None of what I’d done looked good – in fact, much of it looked horrendously stupid in hindsight.
That one sentence perfectly summarizes what’s wrong with this book. Ruby Rose, self professed genius, who constantly discusses her perfect GPA and extensive training at the beginning of the novel, is an idiot. Ruby, whose father evidently spent the first sixteen years of her life preparing her for every catastrophe, every possible horrible situation she could be in, does not have a single ounce of common sense. And forget about Ruby for a second – what parents give their sixteen-year-old daughter an SUV with dark tinted windows, a license to carry a concealed weapon, and, oh yeah, a gun? It’s like they’re setting her up to make terrible decisions.
Ruby Rose, now seventeen years old, keeps a revolver in her car.
Opening the false bottom of my console, I looked down at the shimmering weapon – aka Smith, my .38 Special Revolver with built-in laser sight that I’d gotten for my Sweet Sixteenth.
And even though she doesn’t believe in actually using her gun (she tells Liam, her sorta-boyfriend, that it’s not ok to kill people), she somehow winds up killing several people throughout the course of the book.
Ruby consistently puts herself in impossible situations. It’s late at night and her boyfriend is out of town, so she figures she’ll do something normal and relaxing, like, oh, I don’t know… stalking her stalker and trying to find his boat at the marina.
…logic told me to wait for Liam.
Except, logic also told me that I was fully capable of walking a hundred yards to ask one stupid question.
So what does Ruby do? She tries to send him a text telling him that she’s being an idiot.
But as soon as I pressed “Send,” the message came back undelivered with a huge exclamation point indicating no service. Just perfect.
Does Ruby take this as a sign? Of course not! She presses on and ends up nearly drowning while killing somebody. Again.
At least the other characters make sense. Oh, wait. No. I’m thinking of the wrong book. Literally all of the characters are awful.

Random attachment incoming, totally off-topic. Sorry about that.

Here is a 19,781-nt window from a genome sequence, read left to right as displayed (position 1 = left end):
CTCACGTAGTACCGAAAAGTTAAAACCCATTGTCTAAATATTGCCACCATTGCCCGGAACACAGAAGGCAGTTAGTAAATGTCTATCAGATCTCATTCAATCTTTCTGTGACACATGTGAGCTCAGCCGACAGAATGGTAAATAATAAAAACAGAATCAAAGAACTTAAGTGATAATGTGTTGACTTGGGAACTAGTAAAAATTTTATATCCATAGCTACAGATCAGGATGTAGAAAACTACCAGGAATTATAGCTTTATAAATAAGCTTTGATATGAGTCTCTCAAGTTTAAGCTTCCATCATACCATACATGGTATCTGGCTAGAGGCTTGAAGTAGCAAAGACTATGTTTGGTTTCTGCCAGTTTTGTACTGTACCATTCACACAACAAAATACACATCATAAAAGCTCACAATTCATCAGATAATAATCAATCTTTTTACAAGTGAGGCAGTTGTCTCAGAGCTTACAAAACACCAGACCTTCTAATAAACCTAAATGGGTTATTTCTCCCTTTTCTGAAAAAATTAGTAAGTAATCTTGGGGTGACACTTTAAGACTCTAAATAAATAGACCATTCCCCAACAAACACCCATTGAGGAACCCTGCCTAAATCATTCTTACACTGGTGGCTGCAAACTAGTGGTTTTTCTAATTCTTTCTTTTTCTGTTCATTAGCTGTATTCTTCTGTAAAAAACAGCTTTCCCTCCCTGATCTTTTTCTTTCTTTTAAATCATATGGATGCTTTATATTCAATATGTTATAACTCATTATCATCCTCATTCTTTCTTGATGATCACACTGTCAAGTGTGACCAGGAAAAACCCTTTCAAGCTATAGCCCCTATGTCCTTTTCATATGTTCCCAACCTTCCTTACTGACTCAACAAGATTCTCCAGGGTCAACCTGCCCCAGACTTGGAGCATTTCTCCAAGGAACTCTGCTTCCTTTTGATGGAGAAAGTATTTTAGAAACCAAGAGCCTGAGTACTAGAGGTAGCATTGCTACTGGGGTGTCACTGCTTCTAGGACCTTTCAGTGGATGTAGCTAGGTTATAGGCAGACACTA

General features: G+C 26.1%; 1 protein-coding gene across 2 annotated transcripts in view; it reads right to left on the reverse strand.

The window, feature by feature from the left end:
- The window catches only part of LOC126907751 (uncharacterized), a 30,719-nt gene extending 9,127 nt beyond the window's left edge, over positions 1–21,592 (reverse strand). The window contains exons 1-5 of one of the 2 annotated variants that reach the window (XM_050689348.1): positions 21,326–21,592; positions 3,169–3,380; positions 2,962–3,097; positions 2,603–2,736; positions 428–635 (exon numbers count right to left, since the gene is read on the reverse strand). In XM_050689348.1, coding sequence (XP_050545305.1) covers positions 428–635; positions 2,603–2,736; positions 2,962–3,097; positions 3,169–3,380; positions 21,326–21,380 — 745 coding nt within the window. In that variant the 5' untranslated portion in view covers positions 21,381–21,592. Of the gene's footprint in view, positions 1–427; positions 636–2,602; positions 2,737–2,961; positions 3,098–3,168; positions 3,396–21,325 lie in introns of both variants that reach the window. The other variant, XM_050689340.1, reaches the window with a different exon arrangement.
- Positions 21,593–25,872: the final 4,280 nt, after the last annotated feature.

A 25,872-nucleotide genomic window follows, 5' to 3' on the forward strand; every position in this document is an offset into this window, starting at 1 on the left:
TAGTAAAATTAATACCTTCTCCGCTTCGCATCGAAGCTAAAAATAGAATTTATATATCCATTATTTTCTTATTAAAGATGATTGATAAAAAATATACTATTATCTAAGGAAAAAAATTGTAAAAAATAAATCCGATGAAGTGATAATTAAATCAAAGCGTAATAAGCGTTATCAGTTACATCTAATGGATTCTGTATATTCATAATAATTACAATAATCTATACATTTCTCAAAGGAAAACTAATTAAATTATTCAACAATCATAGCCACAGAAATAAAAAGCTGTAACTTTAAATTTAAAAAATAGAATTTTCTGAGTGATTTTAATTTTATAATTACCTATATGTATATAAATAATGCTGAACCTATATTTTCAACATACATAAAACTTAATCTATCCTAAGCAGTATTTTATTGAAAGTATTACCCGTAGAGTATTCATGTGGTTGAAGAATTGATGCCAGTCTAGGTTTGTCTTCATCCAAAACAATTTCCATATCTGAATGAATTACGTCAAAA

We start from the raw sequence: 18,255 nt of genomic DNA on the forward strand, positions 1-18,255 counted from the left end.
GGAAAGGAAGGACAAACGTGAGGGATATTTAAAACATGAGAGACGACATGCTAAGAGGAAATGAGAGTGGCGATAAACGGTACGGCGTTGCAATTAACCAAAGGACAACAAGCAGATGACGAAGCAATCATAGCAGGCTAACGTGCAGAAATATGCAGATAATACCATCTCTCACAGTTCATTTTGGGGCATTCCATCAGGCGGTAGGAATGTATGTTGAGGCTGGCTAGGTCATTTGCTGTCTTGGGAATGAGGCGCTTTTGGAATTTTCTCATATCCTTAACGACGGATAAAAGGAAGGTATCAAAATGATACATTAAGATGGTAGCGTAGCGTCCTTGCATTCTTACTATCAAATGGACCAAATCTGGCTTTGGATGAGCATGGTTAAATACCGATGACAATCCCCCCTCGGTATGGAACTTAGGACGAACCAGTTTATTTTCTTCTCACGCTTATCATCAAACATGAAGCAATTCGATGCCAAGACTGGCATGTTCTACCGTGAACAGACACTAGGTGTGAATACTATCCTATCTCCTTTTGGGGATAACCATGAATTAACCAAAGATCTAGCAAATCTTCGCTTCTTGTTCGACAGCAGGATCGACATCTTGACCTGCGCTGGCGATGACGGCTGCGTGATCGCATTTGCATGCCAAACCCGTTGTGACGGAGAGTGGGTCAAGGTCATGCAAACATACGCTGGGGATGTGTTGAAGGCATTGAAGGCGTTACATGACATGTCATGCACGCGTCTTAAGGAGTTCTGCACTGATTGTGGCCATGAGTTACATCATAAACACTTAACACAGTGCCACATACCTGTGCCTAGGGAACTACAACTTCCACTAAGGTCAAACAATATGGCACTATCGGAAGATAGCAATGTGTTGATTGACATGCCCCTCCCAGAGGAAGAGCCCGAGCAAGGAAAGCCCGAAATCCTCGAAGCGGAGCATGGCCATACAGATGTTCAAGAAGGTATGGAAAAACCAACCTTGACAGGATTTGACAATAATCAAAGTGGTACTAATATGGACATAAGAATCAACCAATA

Dr. T is literally the worst therapist ever. She cuts sessions off early, cancels them for no reason when she feels uncomfortable with information that Ruby reveals, and even goes so far as to tell her client not to “go crazy.”
“Ruby,” Dr. T said, “why don’t we break a bit early today. I don’t want you to go crazy overthinking this.”
Alana is a terrible friend. Ruby is still mourning her father’s death, and just accidentally killed a sex offender, but Alana tells her she needs to suck it up and start going to parties and dating again. Because clearly, boys will cure all evils. Add to that the fact that Alana throws a temper tantrum when Ruby needs her most, refusing to speak with her or even acknowledge that she’s alive, and generally acts like a toddler throughout at least half of the book.
Ruby’s mother is laughable. As the district attorney, she’s infamous for letting criminals go on technicalities, yet she’s still leading in the polls for the next election? What? As a parent, she’s even worse, abandoning her daughter nearly 100% of the time in favor of work or campaign events or alcohol. When she is around, she mostly just yells at Ruby and pushes her away while asking her why she won’t share what’s going on. At the end of the book, Ruby’s mother’s darkest secret is revealed, and it’s almost unsurprising, given what an awful woman she is.
The police in the book are terrible as well. They’re known for bungling even the simplest arrests, and evidently the SWAT team is so incompetent, or corrupt, or both, that a teenage girl feels the need to do their job for them. (And, if we’re being honest, at least Ruby manages to get the criminals off the streets, even if she does have to kill them to do it.)
The writing is ok at best, and laughable at worst.
The sky was lit up like a melting bag of Skittles.
What is that metaphor? I don’t think I’ve ever looked at a sunset and thought, hey, that looks a lot like a melting bag of Skittles, but maybe I’ve just lived a boring life.
“Mamacita! Estás lista?” he called into the back rooms. I hadn’t realized he spoke fluent Spanish.
I hadn’t realized that knowing three words meant that you were fluent.
“I win the contest for Most Screwed-Up Girl and Idiot of the Year.”
Oh, look. It’s an accurate statement.
Given how much I struggled to make it through this book (it took me almost a week to read 300 pages), I can’t rate it any higher than two stars. But then, if I do my automatic star subtraction for the entirely unrealistic situation and poor writing, it actually ends up with no stars. Since no stars isn’t an option, I’ll have to settle for one.
Killing Ruby Rose is not recommended.
(I received a free copy of this book via Amazon’s Kindle First program. This clearly did not influence my rating.)
Final rating: ★☆☆☆☆